In 2003 Bowes became the Artistic Director of the Langvad Chamber Music Jamboree in northern Denmark and more recently with Eleanor Alberga founded the chamber music festival Arcadia in north Herefordshire.

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Malmö Opera Orchestra

Malmö Opera Orchestra was founded in 1991. Consisting of 62 musicians, the orchestra is recognised for its ability to master a wide range of musical styles: from the classic operas to contemporary music dramas and ballet. The musicians are just as familiar with West Side Story as they are with La Traviata, and they have also performed modern opera, such as Hans Gefors’ Vargen kommer and Jake Heggie’s Dead Man Walking. Each season, the orchestra performs a number of symphonic concerts along with Gala and chamber concerts. The orchestra has made several recordings, which include symphonic music and operatic performances. In 2015 Leif Segerstam became the orchestra’s honorary conductor after he completed his term as principal conductor. The principal guest conductor is...
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Malmö Opera Orchestra was founded in 1991. Consisting of 62 musicians, the orchestra is recognised for its ability to master a wide range of musical styles: from the classic operas to contemporary music dramas and ballet. The musicians are just as familiar with West Side Story as they are with La Traviata, and they have also performed modern opera, such as Hans Gefors’ Vargen kommer and Jake Heggie’s Dead Man Walking.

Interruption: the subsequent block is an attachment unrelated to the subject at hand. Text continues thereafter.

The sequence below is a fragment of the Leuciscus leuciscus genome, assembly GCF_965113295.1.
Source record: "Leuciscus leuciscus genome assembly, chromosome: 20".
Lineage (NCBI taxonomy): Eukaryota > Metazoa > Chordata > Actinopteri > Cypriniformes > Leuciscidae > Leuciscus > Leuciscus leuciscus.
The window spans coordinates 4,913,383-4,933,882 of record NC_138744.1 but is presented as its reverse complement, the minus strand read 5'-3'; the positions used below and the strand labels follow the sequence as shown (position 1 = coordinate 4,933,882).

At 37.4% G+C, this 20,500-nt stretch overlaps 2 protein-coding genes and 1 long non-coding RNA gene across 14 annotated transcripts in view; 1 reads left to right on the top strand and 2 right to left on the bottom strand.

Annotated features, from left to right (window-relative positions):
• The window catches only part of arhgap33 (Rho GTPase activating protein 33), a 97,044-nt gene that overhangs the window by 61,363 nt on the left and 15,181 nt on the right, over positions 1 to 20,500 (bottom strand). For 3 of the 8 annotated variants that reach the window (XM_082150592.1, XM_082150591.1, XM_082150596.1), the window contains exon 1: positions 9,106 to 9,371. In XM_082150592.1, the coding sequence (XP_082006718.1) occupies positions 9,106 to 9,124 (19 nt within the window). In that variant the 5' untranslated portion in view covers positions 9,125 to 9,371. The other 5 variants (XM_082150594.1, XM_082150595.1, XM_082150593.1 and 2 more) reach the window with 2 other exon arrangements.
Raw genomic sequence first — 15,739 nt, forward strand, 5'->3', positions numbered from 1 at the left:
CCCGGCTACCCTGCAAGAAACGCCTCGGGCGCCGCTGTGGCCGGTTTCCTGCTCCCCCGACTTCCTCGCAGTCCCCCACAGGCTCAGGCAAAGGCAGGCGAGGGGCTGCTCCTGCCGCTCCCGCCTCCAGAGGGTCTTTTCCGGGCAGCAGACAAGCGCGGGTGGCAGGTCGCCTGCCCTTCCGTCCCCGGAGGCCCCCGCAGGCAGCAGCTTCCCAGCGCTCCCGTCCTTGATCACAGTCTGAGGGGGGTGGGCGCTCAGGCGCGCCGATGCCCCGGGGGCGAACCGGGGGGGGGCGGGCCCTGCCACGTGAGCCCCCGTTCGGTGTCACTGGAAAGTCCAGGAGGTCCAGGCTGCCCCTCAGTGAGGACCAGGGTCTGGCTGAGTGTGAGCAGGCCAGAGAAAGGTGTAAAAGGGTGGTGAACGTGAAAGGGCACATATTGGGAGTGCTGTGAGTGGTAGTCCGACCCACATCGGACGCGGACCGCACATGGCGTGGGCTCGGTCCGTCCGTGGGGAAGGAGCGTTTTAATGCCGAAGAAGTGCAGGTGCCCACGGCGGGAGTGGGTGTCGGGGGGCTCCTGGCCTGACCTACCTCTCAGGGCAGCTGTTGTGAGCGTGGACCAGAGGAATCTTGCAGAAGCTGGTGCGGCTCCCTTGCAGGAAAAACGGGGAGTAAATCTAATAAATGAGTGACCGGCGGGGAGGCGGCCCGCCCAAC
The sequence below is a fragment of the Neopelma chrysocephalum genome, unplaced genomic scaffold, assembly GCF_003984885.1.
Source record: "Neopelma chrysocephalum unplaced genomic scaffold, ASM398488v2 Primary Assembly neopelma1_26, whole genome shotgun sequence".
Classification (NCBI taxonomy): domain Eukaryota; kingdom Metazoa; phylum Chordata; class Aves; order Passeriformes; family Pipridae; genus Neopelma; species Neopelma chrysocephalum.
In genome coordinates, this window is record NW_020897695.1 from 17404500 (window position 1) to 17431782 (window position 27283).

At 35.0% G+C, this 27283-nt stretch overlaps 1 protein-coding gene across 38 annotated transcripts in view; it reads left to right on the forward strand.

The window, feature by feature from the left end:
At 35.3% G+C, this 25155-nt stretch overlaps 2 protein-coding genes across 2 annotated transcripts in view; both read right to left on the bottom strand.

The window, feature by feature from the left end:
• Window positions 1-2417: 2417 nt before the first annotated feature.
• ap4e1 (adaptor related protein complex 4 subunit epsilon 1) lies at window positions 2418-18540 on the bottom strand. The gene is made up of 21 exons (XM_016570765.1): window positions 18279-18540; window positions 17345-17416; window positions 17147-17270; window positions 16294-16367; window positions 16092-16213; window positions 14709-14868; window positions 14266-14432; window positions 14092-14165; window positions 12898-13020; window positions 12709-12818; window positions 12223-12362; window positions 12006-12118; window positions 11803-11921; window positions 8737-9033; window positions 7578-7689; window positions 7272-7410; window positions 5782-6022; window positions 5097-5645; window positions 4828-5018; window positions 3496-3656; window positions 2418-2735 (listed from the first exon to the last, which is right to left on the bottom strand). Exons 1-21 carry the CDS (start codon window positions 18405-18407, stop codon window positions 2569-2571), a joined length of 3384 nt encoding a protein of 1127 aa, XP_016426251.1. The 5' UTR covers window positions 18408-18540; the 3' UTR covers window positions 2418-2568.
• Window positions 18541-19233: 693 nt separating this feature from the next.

Each season, the orchestra performs a number of symphonic concerts along with Gala and chamber concerts. The orchestra has made several recordings, which include symphonic music and operatic performances. In 2015 Leif Segerstam became the orchestra’s honorary conductor after he completed his term as principal conductor. The principal guest conductor is currently Steven Sloane
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Joseph Swensen (conductor)

Composer(s)

Samuel Barber

The American composer Samuel Barber is one of the most celebrated 20th-century composers. He was never a part of the musical avant-garde, and wrote instead pieces in a Romantic idiom, characterized by rich harmonies and complex rhythms. His most beloved work is het lyrical Adagio for Strings, an arrangement of the slow movement of his String Quartet, that can be heard in both concerts and films. His Knoxville: Summer of 1915 for soprano and orchestra is also regularly performed. Barber became interested in music at an early age, and was very talented indeed. At the age of seven he wrote his first composition, a short piece for piano. Two years later he knew that he was meant to be a composer....